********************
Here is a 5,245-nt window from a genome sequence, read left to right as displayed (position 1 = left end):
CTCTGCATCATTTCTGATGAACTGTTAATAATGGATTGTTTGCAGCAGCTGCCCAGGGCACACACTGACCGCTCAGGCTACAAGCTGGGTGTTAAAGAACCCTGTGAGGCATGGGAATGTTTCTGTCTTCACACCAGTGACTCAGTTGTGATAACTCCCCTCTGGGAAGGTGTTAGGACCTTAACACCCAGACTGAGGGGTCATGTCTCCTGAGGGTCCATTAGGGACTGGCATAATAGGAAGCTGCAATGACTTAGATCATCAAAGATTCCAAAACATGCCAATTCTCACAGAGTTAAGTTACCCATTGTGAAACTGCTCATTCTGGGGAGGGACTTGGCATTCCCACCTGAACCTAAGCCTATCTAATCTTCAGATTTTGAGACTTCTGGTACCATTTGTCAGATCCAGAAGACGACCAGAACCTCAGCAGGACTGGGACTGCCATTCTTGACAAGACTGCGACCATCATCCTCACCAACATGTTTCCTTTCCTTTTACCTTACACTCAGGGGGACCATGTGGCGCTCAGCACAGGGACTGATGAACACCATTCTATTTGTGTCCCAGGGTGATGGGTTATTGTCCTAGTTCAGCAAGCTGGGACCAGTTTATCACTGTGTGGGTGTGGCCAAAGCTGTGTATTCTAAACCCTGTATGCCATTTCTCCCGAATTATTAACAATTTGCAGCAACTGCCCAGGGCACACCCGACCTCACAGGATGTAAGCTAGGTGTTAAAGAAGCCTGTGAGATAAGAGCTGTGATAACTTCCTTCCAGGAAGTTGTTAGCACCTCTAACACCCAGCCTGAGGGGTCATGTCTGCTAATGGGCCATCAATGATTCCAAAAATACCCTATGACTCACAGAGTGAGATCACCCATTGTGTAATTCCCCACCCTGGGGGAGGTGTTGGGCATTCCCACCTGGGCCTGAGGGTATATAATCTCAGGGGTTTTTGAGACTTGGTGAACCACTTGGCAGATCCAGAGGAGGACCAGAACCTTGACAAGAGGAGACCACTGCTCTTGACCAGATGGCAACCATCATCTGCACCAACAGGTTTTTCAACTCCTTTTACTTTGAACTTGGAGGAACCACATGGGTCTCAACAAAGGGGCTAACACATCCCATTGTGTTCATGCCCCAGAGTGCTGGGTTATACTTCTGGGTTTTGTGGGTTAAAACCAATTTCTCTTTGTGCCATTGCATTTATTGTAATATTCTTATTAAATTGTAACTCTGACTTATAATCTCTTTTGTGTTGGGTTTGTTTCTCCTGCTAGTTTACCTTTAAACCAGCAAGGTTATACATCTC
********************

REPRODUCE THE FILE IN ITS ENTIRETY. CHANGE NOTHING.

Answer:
Here is a 5,245-nt window from a genome sequence, read left to right as displayed (position 1 = left end):
CTCTGCATCATTTCTGATGAACTGTTAATAATGGATTGTTTGCAGCAGCTGCCCAGGGCACACACTGACCGCTCAGGCTACAAGCTGGGTGTTAAAGAACCCTGTGAGGCATGGGAATGTTTCTGTCTTCACACCAGTGACTCAGTTGTGATAACTCCCCTCTGGGAAGGTGTTAGGACCTTAACACCCAGACTGAGGGGTCATGTCTCCTGAGGGTCCATTAGGGACTGGCATAATAGGAAGCTGCAATGACTTAGATCATCAAAGATTCCAAAACATGCCAATTCTCACAGAGTTAAGTTACCCATTGTGAAACTGCTCATTCTGGGGAGGGACTTGGCATTCCCACCTGAACCTAAGCCTATCTAATCTTCAGATTTTGAGACTTCTGGTACCATTTGTCAGATCCAGAAGACGACCAGAACCTCAGCAGGACTGGGACTGCCATTCTTGACAAGACTGCGACCATCATCCTCACCAACATGTTTCCTTTCCTTTTACCTTACACTCAGGGGGACCATGTGGCGCTCAGCACAGGGACTGATGAACACCATTCTATTTGTGTCCCAGGGTGATGGGTTATTGTCCTAGTTCAGCAAGCTGGGACCAGTTTATCACTGTGTGGGTGTGGCCAAAGCTGTGTATTCTAAACCCTGTATGCCATTTCTCCCGAATTATTAACAATTTGCAGCAACTGCCCAGGGCACACCCGACCTCACAGGATGTAAGCTAGGTGTTAAAGAAGCCTGTGAGATAAGAGCTGTGATAACTTCCTTCCAGGAAGTTGTTAGCACCTCTAACACCCAGCCTGAGGGGTCATGTCTGCTAATGGGCCATCAATGATTCCAAAAATACCCTATGACTCACAGAGTGAGATCACCCATTGTGTAATTCCCCACCCTGGGGGAGGTGTTGGGCATTCCCACCTGGGCCTGAGGGTATATAATCTCAGGGGTTTTTGAGACTTGGTGAACCACTTGGCAGATCCAGAGGAGGACCAGAACCTTGACAAGAGGAGACCACTGCTCTTGACCAGATGGCAACCATCATCTGCACCAACAGGTTTTTCAACTCCTTTTACTTTGAACTTGGAGGAACCACATGGGTCTCAACAAAGGGGCTAACACATCCCATTGTGTTCATGCCCCAGAGTGCTGGGTTATACTTCTGGGTTTTGTGGGTTAAAACCAATTTCTCTTTGTGCCATTGCATTTATTGTAATATTCTTATTAAATTGTAACTCTGACTTATAATCTCTTTTGTGTTGGGTTTGTTTCTCCTGCTAGTTTACCTTTAAACCAGCAAGGTTATACATCTC